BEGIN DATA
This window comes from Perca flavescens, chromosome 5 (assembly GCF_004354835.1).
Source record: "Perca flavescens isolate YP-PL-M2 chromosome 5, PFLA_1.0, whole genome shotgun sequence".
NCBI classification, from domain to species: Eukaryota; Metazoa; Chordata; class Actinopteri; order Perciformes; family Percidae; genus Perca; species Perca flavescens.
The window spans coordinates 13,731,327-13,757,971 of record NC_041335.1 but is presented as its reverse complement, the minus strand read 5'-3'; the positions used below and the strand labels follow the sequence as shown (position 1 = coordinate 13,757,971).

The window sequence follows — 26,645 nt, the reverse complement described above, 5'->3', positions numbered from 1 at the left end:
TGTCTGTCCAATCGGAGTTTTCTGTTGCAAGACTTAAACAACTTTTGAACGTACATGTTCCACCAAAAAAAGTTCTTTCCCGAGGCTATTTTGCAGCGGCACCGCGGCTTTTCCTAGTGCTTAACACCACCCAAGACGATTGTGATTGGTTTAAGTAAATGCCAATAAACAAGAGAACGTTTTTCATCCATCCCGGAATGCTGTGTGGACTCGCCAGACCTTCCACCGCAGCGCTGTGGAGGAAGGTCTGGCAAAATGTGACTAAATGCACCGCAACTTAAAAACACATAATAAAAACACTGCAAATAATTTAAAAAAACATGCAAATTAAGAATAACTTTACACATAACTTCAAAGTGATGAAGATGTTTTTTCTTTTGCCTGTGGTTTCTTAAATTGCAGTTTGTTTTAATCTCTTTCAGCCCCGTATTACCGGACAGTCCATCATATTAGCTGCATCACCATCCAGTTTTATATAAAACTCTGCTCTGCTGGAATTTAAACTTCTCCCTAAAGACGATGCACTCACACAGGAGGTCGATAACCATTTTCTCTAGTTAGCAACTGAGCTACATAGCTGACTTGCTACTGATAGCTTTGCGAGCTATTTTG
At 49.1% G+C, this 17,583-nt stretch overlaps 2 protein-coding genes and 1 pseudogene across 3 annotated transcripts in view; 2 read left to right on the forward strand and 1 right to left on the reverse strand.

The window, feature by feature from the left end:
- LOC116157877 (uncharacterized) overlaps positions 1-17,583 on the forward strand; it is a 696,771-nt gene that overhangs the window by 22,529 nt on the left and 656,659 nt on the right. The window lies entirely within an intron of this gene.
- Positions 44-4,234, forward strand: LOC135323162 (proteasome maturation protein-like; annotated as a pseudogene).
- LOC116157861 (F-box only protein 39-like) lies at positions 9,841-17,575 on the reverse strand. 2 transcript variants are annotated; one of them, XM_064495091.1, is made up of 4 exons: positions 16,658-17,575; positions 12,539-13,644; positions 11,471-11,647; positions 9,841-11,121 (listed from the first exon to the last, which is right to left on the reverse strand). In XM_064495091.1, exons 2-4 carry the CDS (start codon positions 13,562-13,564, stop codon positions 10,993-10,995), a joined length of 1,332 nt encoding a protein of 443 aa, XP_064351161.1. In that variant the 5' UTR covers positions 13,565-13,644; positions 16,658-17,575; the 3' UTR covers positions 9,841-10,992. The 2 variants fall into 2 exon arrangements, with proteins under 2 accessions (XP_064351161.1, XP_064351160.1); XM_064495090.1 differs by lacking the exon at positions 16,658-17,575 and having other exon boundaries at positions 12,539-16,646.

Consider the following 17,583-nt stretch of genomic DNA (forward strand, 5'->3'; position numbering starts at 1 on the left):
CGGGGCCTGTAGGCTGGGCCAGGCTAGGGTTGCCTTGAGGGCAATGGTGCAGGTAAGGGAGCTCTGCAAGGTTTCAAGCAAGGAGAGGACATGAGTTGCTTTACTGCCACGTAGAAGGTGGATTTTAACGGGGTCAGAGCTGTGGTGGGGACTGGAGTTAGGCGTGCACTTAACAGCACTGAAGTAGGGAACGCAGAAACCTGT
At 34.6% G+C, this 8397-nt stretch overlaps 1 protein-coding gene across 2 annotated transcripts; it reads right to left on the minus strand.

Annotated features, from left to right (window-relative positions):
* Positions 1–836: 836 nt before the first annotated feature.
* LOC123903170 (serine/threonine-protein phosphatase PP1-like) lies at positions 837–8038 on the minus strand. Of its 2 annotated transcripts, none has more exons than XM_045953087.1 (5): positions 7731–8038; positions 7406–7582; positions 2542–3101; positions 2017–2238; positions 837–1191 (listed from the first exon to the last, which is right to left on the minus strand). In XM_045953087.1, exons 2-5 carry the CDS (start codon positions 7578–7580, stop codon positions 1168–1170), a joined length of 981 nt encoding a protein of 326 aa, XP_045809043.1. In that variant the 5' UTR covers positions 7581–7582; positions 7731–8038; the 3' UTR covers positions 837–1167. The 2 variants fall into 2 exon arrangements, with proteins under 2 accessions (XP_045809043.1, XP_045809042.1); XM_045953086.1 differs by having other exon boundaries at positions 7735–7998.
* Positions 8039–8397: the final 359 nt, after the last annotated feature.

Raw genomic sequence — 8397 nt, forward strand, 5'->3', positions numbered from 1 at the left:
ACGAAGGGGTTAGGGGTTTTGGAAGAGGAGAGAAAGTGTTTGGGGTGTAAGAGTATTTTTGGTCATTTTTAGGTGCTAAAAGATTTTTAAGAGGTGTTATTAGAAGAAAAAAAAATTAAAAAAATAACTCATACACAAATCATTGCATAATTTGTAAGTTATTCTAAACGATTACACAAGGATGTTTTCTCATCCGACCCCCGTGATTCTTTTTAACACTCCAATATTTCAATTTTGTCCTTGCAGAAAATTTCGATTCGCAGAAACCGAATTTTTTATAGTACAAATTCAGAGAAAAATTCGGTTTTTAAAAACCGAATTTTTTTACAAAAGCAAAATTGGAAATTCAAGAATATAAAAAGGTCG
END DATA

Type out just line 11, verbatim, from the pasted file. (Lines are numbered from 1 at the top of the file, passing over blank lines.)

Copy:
- LOC116157861 (F-box only protein 39-like) lies at positions 9,841-17,575 on the reverse strand. 2 transcript variants are annotated; one of them, XM_064495091.1, is made up of 4 exons: positions 16,658-17,575; positions 12,539-13,644; positions 11,471-11,647; positions 9,841-11,121 (listed from the first exon to the last, which is right to left on the reverse strand). In XM_064495091.1, exons 2-4 carry the CDS (start codon positions 13,562-13,564, stop codon positions 10,993-10,995), a joined length of 1,332 nt encoding a protein of 443 aa, XP_064351161.1. In that variant the 5' UTR covers positions 13,565-13,644; positions 16,658-17,575; the 3' UTR covers positions 9,841-10,992. The 2 variants fall into 2 exon arrangements, with proteins under 2 accessions (XP_064351161.1, XP_064351160.1); XM_064495090.1 differs by lacking the exon at positions 16,658-17,575 and having other exon boundaries at positions 12,539-16,646.